Jeramey Jannene
Eyes on Milwaukee

More Renderings of Downtown ‘Iron District’ Released

11-acre development with new soccer stadium, concert venue lists big-name supporters.

By - May 23rd, 2022 08:03 am
Iron District proposal. Rendering by Kahler Slater.

Iron District proposal. Rendering by Kahler Slater.

The team behind the “Iron District,” a proposed entertainment, hotel and apartment complex, released more renderings Monday morning of its planned 11-acre campus. The partners also unveiled a list of project supporters.

First publicly disclosed Friday, the plan calls for an 8,000-seat soccer stadium, 3,500-person indoor concert venue, hotel and apartment building. The district, according to the development team, is expected to be completed by 2024.

A new professional soccer team would be created to play in the stadium, as well as Marquette University‘s men’s and women’s soccer and lacrosse teams using it as their home field. It would have an artificial turf playing surface.

Designed by Kahler Slater, the complex would sit on land assembled by Marquette at the southwest corner of N. 6th St. and W. Michigan St. in Milwaukee’s Westown neighborhood. The site backs up to the Marquette Interchange, with a large portion of it created by the removal of ramps during the interchange’s 2005 reconstruction.

Bear Development is serving as the master developer of the project. The Kenosha-based firm secured low-income housing tax credits last year to develop a 140-unit apartment building at the site. The project is referred to as Michigan Street Commons in planning documents. A press release issued Friday refers to a 99-unit apartment development. It would be built at the far western edge of the site.

A 140-room hotel would be located between the soccer stadium and concert venue. A rooftop bar and restaurant would overlook the field, as would many of the rooms. Street-level commercial space is also planned.

The soccer stadium development is being led by Jim Kacmarcik, the CEO of Kapco Metal Stamping and Kacmarcik Enterprises. Kacmarcik owns the Forward Madison men’s soccer team and is a minority investor in the Milwaukee Bucks. He previously owned the Lakeshore Chinooks, a summer collegiate baseball team based in Mequon.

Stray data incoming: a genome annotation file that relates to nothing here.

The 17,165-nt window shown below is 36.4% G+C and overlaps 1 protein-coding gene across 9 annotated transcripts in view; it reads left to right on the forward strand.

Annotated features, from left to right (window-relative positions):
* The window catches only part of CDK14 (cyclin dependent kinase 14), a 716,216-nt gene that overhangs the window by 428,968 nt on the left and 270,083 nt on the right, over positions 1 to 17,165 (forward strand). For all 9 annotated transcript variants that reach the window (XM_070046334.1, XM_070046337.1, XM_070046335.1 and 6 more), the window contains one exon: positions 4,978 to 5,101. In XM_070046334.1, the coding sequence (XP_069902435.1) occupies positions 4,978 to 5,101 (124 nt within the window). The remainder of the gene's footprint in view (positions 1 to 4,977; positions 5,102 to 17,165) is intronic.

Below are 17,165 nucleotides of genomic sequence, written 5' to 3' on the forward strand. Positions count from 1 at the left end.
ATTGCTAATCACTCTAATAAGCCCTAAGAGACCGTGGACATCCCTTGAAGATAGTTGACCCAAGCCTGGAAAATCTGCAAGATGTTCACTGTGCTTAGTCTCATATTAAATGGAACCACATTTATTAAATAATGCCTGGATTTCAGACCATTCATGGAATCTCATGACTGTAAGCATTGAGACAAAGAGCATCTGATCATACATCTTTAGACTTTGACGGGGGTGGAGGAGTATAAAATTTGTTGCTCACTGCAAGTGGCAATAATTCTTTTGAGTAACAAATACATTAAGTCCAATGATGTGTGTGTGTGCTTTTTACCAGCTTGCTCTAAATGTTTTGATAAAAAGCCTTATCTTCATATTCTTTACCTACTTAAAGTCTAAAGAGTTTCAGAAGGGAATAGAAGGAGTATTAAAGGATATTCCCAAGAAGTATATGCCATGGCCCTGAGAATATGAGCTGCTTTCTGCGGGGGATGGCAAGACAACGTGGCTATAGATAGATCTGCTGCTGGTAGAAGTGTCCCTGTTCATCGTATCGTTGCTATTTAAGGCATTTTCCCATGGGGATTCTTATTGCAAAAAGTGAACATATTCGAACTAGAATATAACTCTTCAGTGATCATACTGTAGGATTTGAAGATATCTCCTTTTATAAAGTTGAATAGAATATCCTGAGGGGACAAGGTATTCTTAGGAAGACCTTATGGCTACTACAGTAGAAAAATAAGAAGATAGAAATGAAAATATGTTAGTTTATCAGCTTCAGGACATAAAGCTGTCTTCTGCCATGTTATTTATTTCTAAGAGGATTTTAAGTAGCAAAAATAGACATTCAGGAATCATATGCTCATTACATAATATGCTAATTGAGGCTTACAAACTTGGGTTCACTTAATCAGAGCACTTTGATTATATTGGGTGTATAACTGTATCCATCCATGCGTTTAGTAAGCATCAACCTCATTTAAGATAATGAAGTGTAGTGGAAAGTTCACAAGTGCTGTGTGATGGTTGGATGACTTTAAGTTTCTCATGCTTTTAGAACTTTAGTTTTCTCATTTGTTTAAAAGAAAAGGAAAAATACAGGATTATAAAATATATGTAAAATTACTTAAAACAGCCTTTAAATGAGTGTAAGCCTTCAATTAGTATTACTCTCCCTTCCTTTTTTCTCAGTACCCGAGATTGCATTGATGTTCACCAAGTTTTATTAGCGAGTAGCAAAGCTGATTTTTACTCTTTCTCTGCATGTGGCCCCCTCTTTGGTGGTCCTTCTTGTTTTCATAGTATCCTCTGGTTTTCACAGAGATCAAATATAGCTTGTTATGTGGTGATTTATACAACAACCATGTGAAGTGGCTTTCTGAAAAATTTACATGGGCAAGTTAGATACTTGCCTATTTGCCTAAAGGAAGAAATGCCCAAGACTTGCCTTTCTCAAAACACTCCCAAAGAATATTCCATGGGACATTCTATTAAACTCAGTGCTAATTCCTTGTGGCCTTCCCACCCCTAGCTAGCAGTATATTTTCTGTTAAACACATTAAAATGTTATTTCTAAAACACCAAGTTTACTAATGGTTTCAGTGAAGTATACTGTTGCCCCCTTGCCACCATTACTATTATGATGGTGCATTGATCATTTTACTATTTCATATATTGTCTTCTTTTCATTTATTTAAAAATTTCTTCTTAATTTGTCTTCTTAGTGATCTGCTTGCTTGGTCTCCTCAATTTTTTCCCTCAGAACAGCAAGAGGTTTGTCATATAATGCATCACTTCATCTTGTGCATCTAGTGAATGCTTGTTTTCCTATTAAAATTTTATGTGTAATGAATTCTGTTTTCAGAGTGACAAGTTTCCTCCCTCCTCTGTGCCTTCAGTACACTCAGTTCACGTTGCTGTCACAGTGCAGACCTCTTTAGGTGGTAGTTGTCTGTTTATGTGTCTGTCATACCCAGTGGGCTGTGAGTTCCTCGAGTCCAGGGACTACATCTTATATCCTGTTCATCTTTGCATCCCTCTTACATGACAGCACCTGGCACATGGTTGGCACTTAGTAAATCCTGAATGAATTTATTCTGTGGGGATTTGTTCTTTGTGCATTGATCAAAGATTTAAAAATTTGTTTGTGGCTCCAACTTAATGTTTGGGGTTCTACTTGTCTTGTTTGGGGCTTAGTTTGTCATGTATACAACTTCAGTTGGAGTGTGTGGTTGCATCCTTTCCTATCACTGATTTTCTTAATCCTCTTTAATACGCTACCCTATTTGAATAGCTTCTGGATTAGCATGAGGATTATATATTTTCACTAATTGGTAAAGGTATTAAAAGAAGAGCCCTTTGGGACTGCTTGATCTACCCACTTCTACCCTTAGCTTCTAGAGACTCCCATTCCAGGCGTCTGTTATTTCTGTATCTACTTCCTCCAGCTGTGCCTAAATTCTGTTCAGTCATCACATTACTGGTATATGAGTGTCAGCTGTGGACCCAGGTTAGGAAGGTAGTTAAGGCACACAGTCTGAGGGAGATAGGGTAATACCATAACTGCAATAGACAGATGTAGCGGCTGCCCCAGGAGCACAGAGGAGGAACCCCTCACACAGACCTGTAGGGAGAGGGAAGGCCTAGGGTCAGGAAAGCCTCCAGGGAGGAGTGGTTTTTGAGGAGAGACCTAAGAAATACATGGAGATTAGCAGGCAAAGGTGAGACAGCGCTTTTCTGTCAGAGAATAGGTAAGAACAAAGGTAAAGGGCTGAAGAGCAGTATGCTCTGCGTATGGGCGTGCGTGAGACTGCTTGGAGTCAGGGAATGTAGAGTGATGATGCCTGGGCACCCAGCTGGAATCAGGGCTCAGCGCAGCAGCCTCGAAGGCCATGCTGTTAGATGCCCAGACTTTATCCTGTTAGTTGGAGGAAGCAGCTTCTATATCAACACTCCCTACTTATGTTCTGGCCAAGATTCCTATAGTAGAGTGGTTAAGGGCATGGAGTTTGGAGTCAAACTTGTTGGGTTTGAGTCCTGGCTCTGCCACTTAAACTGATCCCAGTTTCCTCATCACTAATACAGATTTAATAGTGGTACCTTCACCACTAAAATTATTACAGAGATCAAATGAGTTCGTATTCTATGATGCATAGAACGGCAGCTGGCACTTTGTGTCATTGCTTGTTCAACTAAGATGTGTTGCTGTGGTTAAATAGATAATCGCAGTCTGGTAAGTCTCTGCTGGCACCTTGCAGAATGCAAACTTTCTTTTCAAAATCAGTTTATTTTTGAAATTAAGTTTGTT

The new concert venue would be led by the Pabst Theater Group. The company operates the Pabst Theater, Riverside Theater, Turner Hall Ballroom, Back Room @ Colectivo and Miller High Life Theatre.

Those publicly backing the Iron District proposal according to the Monday release include Common Council President Jose G. Perez, Wisconsin Center District CEO Marty Brooks, VISIT Milwaukee CEO Peggy Williams-Smith, Greater Milwaukee Committee President Joel Brennan, Milwaukee Downtown, Business Improvement District #21 CEO Beth Weirick, Colectivo co-owner Paul Miller, Hoan Group director Ian Abston, Westown Association Executive Director Stacie Callies, attorney and Wisconsin Avenue development group (WAM DC) head Steve Chernof, Mandel Group partner and WAM DC backer Robert Monnat, Harley-Davidson vice president Bill Davidson and Wisconsin Youth Soccer Association Executive Director Melissa Zielinski.

The new renderings and announcement of project supporters were released just hours before the Milwaukee Bucks are scheduled to announce “a new development” in the Deer District. The Bucks’ announcement is expected to involve a concert venue from Frank Productions and national concert promoter Live Nation (UPDATE: It does). Frank had originally proposed to build the facility in the Historic Third Ward before pulling the plug earlier this month. Multiple sources indicated the former Bradley Center site was the leading site to land the dual-venue proposal. The Iron District site was reportedly one of multiple sites Frank considered.

Additional land, based on earlier descriptions and now new renderings, would be available for future development at the eastern edge of the site along N. 6th St. That includes a vacant Ramada hotel, 633 W. Michigan St., and an office building, used by Marquette’s Department of Psychology, at 525 N. 6th St. Marquette, in announcing the sale of the site Friday, said it expected the buildings to be demolished, but the latest renderings depict the structures as still standing.